Increased ossification  
Cranial partially fused jugal to maxilla   2 2 2 0       1 2 2 0
Note: Individual fetuses/litters may occur in more than one category.

Fetal examinations - minor visceral abnormality and necropsy findings - group incidences
            Fetuses       Litters
Group 1 2 3 4 1 2 3 4
Number Examined 155 119 154 138 19 18 21 20
Number of Heads Examined at Detailed Visceral Examination         82 64 85 74       18 17 21 20
   
Head abnormalities (fixed visceral)  
Brain                                                subdural haemorrhage 2 0 0 2 2 0 0 2
Head                                                supernumerary minor upper incisor 0 0 0 1 0 0 0 1
Total affected by one or more of the above 2 0 0 3 2 0 0 3
Necropsy observations (fresh visceral)  
Heart                                                pericardium contains fluid 0 1 0 0 0 1 0 0
Total affected by one or more of the above                                                                            0 1 0 0 0 1 0 0
Necropsy observations (external)  
Limb(s) flexure forepaw(s) 0 1 0 3 0 1 0 3
Total affected by one or more of the above                                                                                      0 1 0 3       0 1 0 3
Conclusions:
Oral administration of TXIB at dose levels of 100, 300 or 1000 mg/kg/day from Day 1 to 28 of gestation was generally well tolerated with no adverse effects on general condition body weight gain, food consumption or macropathology in the maternal New Zealand White rabbit.

Higher numbers of early resorptions and post-implantation losses were observed in females treated at 1000 mg/kg/day and consequently total live young were marginally reduced however in surviving fetuses examined on Day 29 of gestation, there were no effects on fetal growth or development at any level.

Based on these results, it is concluded that dose levels up to and including 1000 mg/kg/day did not adversely affect maternal performance or fetal development and growth, however a reduction in embryo-fetal survival at 1000 mg/kg/day cannot be discounted as an effect of treatment. Therefore, the No observed adverse effect level (NOAEL), based on embryo-fetal survival is considered to be 300 mg/kg/day.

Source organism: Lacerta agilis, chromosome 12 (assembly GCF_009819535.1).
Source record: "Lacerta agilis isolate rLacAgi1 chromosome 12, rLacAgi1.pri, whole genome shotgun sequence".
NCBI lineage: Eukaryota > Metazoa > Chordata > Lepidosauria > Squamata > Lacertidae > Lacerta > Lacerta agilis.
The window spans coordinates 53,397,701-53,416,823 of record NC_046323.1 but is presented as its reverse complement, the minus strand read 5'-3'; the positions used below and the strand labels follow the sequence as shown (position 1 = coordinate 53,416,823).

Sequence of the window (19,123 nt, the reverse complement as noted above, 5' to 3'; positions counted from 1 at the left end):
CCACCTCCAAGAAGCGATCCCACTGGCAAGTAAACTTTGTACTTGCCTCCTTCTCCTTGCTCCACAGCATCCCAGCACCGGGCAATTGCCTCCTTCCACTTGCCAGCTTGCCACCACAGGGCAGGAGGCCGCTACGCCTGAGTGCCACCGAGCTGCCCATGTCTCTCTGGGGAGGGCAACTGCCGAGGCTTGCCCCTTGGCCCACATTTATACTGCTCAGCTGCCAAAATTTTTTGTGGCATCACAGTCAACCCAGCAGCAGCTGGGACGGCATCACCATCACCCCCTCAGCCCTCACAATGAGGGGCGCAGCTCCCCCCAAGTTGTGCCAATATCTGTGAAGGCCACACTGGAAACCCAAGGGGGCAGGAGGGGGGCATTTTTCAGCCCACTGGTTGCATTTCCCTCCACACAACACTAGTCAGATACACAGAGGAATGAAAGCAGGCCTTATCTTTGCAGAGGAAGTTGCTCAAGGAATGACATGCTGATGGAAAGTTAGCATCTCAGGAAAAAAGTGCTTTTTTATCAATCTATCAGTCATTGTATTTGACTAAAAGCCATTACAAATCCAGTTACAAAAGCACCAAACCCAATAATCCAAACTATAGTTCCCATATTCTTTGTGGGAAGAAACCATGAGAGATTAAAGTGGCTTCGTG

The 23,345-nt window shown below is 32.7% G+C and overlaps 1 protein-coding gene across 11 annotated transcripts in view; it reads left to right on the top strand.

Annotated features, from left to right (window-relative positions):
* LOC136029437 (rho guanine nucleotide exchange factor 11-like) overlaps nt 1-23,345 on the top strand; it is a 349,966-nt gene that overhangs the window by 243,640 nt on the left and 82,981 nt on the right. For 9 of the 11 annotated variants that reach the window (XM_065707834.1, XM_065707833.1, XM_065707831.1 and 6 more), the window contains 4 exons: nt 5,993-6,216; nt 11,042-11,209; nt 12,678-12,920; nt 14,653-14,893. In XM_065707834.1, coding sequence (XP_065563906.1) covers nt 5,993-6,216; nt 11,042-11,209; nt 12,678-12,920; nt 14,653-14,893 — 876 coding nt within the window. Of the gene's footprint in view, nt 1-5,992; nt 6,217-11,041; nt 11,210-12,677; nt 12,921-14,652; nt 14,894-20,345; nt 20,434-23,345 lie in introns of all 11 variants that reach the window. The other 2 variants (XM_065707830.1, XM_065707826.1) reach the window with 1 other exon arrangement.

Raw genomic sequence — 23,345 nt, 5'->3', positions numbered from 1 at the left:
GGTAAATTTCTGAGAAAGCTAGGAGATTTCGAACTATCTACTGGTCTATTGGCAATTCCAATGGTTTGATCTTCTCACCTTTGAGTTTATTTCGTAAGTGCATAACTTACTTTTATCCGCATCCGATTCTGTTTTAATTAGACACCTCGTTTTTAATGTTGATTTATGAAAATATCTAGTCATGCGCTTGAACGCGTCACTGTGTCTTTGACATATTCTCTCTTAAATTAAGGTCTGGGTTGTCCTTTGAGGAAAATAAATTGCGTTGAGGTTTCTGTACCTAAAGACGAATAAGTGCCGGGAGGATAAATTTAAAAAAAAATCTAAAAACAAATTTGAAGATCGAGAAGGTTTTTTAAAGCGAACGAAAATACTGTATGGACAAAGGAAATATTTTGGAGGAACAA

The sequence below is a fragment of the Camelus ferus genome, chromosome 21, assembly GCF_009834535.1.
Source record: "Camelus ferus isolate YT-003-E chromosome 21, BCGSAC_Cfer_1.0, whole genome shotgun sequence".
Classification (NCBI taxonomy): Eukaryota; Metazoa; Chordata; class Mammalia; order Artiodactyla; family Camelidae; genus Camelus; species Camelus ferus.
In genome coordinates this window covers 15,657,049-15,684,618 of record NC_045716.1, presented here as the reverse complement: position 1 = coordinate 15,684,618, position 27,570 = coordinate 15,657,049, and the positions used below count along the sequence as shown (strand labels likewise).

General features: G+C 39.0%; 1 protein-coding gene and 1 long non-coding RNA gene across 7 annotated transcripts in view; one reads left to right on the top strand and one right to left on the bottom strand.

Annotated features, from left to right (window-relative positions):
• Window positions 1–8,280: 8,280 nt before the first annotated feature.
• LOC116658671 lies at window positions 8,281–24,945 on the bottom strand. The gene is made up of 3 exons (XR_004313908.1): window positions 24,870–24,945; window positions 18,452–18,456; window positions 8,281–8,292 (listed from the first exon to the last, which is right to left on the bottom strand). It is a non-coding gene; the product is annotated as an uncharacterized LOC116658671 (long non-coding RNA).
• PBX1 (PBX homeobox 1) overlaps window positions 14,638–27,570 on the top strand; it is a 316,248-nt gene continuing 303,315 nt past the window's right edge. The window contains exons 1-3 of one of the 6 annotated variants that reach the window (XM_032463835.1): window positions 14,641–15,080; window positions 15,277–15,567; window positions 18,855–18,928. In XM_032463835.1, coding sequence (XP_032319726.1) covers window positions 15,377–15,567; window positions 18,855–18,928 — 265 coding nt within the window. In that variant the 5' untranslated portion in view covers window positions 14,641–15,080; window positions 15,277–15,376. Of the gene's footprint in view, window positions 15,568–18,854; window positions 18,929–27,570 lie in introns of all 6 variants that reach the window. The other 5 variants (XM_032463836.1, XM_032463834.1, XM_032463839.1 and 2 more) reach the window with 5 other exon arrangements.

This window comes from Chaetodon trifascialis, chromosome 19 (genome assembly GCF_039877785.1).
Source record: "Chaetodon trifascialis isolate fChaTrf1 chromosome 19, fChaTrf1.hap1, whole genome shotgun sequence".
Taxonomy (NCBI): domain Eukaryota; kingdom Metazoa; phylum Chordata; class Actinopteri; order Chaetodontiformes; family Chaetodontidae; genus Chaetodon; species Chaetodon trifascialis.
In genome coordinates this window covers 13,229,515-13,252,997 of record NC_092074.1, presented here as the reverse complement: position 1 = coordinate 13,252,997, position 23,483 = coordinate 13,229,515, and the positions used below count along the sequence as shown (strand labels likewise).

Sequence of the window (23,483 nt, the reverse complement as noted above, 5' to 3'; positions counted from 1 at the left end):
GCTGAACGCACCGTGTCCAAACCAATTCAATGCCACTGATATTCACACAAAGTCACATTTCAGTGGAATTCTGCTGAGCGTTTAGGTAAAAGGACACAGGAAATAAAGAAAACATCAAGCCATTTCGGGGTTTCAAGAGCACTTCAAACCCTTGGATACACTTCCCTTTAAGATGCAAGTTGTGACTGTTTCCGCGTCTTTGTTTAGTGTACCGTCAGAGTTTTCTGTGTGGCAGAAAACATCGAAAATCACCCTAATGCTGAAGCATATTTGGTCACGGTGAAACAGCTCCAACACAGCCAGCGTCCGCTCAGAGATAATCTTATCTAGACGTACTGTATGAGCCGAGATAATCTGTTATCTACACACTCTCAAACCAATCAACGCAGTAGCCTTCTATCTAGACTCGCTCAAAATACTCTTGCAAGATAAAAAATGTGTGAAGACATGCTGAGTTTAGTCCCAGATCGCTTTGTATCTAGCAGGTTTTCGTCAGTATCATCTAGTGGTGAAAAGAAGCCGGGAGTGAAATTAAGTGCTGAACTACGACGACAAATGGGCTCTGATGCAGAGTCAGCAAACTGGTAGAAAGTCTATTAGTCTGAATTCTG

Executive summary:

This study was designed to assess the influence of TXIB (an industrial chemical) on embryo-fetal survival and development when administered during the organogenesis and fetal

growth phases of pregnancy (Days 1-28 after mating) in the New Zealand White rabbit. Three groups of 22 females received TXIB at doses of 100, 300 or 1000 mg/kg/day by oral

gavage administration, from Day 1 to 28 after mating. A similarly constituted Control group received the vehicle, 1% methyl cellulose, at the same volume dose as the treated groups.

Animals were killed on Day 29 after mating for reproductive assessment and fetal examination. Clinical observations, body weight and food consumption were recorded. Adult females were examined macroscopically at necropsy on Day 29 after mating and the gravid uterus weight recorded. All fetuses were examined macroscopically at necropsy and subsequently by detailed internal visceral examination of the head or skeletal examination.

Results

On Day 8 of gestation, one female (4F, 74) treated at 1000 mg/kg/day was despatched following a prolonged period of in-appetence, significant body weight loss and reduced

faecal and urine output; at macroscopic examination, there were no abnormalities observed. as this premature death was of an isolated incidence, there is no clear correlation to treatment with TXIB. All other premature deaths were incidental and not associated with treatment. There were no signs observed that were attributable to treatment and macroscopic examination revealed no treatment related findings. Group mean body weight gain during the treatment period (Day 1 to 28 of gestation) was slightly low in all treated groups when compared with Controls and food consumption was slightly reduced until Day 24 of gestation in females treated at 1000 mg/kg/day. On Day 29 of gestation, group mean gravid uterine weight was low in females treated with TXIB when compared with Controls however the magnitude of difference was slight and showed no relationship to dose level. Overall body weight change, when adjusted for the weight of the gravid uterus was comparable to controls at all dose levels (100, 300 or 1000 mg/kg/day).

At macroscopic examination, six females were confirmed not pregnant however the distribution showed no correlation to treatment. Mean numbers of corpora lutea and